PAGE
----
Monday, May 28, 2012
DVR Diary: MERRILL' S MARAUDERS (1962)
A fitting film for Memorial Day in more than one sense, Samuel Fuller's fact-based account of a grueling American incursion into Japanese-occupied Burma self-consciously honors the memories of the men who fought but was also, without actually saying so, a memorial to its star, Jeff Chandler, who died of complications from a back injury suffered on the Philippine location a year before the movie's release. He didn't hurt his back while the cameras rolled, but apparently endured an ordeal of pain for the remainder of the shoot in some ways comparable to that portrayed in the picture. Chandler finally submitted to surgery back home, but died from it. He made his name in movies, after some success in radio, playing the milestone heroic-Indian role of Cochise in Delmer Daves's Broken Arrow (1950). I always found Chandler unconvincing in period or ethnic parts -- he's one of Hollywood's most unconvincing Arabs in Flame of Araby, for instance -- but that limitation doesn't pose a problem when he plays a hard-boiled general with a heart condition who drives himself the same way he drives his men, despite the advice of the standard-issue compassionate medic (Andrew Duggan). When Merrill finally suffers a (non-fatal) heart attack just before the finish, it's as if Fuller were projecting Chandler's demise. It must have been an awful yet moving sight for his fans when the film first came out fifty years ago next month, but the film holds up now without the morbid fascination it must have exerted in the summer of '62.
Fuller's film is more an ensemble piece than a Chandler star vehicle. Warner Bros. clearly considered it a showcase for its young contract talent from television: Ty Hardin (Bronco), Peter Brown (Lawman) and Will Hutchins (Sugarfoot), while Fuller treated it as an audition for The Big Red One, which he hoped to make with Warners' money immediately afterward. Despite the quirks given each of the lead soldiers, Merrill's Marauders is a less character-driven film than the one Fuller finally made in 1980. The characters don't really rise above types and tics, and one soldier's tragicomic attachment to the company mule is just corny, but you could argue that this sort of war movie needn't be and maybe shouldn't be character-driven. Fuller's eye for dramatically framed action drives the film, and he gets maximum value for his dollar in the Philippines. The battle scenes are nicely staged, though some of them were apparently shot for other pictures and cut in by cost-conscious Warners. The most pictorially intriguing is a skirmish at an oil refinery constructed almost like a labyrinth, punctuated by a post-fight walk by a soldier across the tops of odd structures almost shaped like coffins on top, as bodies lay below. But I was most impressed by a more quiet scene. The exhausted troops are resting in a liberated village. The villagers offer some of their meager food to the hungry Americans. An old woman brings a small bowl to a bearded, barely conscious Claude Akins, who seems to be Fuller's substitute for his usual dogface alter ego Gene Evans. She and her child pantomime that the stuff is food that you eat, but Akins seems too tired even to eat. Finally the child takes a handful of the stuff and puts it in Akins's mouth. At that point, with the compassionate old woman hovering over him, Akins bursts into tears and finally starts to feed himself. You don't expect it from Akins, one of the great tough-guy character actors of the era in film and TV, but it feels utterly spontaneous and you understand without further explanation why he's crying. That's the sort of bonus Fuller brings to his war movies and the sort of thing that makes them worth watching for people who don't like war or war movies in general.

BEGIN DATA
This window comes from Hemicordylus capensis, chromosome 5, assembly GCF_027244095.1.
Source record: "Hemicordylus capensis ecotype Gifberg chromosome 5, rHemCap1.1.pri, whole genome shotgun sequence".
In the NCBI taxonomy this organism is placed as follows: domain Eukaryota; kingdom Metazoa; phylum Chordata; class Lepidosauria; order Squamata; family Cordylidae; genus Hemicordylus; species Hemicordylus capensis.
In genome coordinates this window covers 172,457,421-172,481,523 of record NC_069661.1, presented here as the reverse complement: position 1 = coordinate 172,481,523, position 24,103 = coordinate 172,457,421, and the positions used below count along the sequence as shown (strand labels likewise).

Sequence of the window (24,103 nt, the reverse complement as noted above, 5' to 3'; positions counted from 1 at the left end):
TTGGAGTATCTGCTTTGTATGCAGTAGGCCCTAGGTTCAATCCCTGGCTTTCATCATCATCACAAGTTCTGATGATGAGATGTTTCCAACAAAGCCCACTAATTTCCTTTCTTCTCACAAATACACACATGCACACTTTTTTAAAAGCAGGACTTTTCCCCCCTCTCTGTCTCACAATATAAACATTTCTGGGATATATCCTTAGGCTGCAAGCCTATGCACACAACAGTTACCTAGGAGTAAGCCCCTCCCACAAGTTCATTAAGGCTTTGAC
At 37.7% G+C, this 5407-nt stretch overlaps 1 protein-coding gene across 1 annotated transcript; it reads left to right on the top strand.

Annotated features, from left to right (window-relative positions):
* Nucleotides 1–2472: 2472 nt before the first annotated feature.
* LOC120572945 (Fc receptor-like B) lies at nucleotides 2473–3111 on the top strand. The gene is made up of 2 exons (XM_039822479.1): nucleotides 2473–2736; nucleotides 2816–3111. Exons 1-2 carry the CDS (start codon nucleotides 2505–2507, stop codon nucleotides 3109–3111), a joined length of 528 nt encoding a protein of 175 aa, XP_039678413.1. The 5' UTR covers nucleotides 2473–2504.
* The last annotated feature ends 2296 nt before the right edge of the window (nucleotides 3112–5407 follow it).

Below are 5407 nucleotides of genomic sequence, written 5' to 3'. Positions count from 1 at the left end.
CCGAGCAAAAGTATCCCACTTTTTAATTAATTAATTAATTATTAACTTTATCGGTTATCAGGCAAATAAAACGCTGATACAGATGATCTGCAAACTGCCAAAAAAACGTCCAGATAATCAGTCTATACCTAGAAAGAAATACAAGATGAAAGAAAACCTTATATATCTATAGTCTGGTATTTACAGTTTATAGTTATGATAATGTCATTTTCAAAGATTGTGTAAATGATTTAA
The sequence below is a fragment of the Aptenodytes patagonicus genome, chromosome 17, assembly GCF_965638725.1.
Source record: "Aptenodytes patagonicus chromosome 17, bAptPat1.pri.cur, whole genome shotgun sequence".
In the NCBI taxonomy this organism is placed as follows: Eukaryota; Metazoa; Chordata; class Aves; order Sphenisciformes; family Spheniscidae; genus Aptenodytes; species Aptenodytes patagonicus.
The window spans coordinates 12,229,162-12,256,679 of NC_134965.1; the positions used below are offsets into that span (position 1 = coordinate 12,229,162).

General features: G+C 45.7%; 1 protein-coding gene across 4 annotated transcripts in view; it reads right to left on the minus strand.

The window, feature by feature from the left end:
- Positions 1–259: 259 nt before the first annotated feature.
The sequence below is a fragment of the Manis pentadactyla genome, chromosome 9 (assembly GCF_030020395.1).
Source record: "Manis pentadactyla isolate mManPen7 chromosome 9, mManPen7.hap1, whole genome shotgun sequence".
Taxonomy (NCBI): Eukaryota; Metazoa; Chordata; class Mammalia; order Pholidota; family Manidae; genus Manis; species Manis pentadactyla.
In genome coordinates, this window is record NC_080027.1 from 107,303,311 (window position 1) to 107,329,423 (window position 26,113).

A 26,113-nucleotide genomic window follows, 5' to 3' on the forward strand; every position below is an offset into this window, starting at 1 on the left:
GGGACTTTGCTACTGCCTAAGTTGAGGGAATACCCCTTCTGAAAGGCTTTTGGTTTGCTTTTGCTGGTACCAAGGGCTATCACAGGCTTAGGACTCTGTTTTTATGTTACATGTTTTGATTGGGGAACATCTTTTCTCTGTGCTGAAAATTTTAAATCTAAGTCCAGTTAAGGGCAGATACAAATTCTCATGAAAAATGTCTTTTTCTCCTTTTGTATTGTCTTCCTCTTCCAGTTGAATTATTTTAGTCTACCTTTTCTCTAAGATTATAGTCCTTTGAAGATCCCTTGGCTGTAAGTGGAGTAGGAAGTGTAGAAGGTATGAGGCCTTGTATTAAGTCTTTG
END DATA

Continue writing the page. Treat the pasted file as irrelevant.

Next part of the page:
The original trailer has spoilers or history lessons, depending on your perspective. It comes from the Turner Classic Movies website.